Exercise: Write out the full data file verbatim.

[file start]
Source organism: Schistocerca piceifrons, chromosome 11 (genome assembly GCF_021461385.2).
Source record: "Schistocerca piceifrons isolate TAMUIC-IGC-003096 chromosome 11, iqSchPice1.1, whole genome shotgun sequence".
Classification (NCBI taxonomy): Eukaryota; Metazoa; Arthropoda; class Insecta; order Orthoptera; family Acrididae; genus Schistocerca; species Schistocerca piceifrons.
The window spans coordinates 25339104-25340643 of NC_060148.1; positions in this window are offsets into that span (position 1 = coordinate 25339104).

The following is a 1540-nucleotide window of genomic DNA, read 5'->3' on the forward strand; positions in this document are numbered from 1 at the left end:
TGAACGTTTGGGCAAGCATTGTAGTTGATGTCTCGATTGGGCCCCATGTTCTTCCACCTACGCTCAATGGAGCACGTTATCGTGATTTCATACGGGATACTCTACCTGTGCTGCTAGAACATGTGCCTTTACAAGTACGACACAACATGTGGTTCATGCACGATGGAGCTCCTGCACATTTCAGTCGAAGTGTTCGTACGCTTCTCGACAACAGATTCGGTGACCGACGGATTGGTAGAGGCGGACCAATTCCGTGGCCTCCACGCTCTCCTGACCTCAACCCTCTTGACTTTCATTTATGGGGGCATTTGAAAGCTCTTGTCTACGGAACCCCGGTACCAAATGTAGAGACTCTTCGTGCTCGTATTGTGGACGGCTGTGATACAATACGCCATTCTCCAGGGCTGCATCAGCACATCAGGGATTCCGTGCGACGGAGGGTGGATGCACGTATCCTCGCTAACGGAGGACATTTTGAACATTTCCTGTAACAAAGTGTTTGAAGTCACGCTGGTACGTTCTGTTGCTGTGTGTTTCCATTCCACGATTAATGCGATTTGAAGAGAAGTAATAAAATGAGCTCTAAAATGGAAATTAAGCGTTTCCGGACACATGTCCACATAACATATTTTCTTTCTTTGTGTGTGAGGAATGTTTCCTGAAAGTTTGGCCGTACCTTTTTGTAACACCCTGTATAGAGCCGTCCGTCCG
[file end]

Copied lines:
Source organism: Schistocerca piceifrons, chromosome 11 (genome assembly GCF_021461385.2).
Source record: "Schistocerca piceifrons isolate TAMUIC-IGC-003096 chromosome 11, iqSchPice1.1, whole genome shotgun sequence".
Classification (NCBI taxonomy): Eukaryota; Metazoa; Arthropoda; class Insecta; order Orthoptera; family Acrididae; genus Schistocerca; species Schistocerca piceifrons.
The window spans coordinates 25339104-25340643 of NC_060148.1; positions in this window are offsets into that span (position 1 = coordinate 25339104).

The following is a 1540-nucleotide window of genomic DNA, read 5'->3' on the forward strand; positions in this document are numbered from 1 at the left end:
TGAACGTTTGGGCAAGCATTGTAGTTGATGTCTCGATTGGGCCCCATGTTCTTCCACCTACGCTCAATGGAGCACGTTATCGTGATTTCATACGGGATACTCTACCTGTGCTGCTAGAACATGTGCCTTTACAAGTACGACACAACATGTGGTTCATGCACGATGGAGCTCCTGCACATTTCAGTCGAAGTGTTCGTACGCTTCTCGACAACAGATTCGGTGACCGACGGATTGGTAGAGGCGGACCAATTCCGTGGCCTCCACGCTCTCCTGACCTCAACCCTCTTGACTTTCATTTATGGGGGCATTTGAAAGCTCTTGTCTACGGAACCCCGGTACCAAATGTAGAGACTCTTCGTGCTCGTATTGTGGACGGCTGTGATACAATACGCCATTCTCCAGGGCTGCATCAGCACATCAGGGATTCCGTGCGACGGAGGGTGGATGCACGTATCCTCGCTAACGGAGGACATTTTGAACATTTCCTGTAACAAAGTGTTTGAAGTCACGCTGGTACGTTCTGTTGCTGTGTGTTTCCATTCCACGATTAATGCGATTTGAAGAGAAGTAATAAAATGAGCTCTAAAATGGAAATTAAGCGTTTCCGGACACATGTCCACATAACATATTTTCTTTCTTTGTGTGTGAGGAATGTTTCCTGAAAGTTTGGCCGTACCTTTTTGTAACACCCTGTATAGAGCCGTCCGTCCG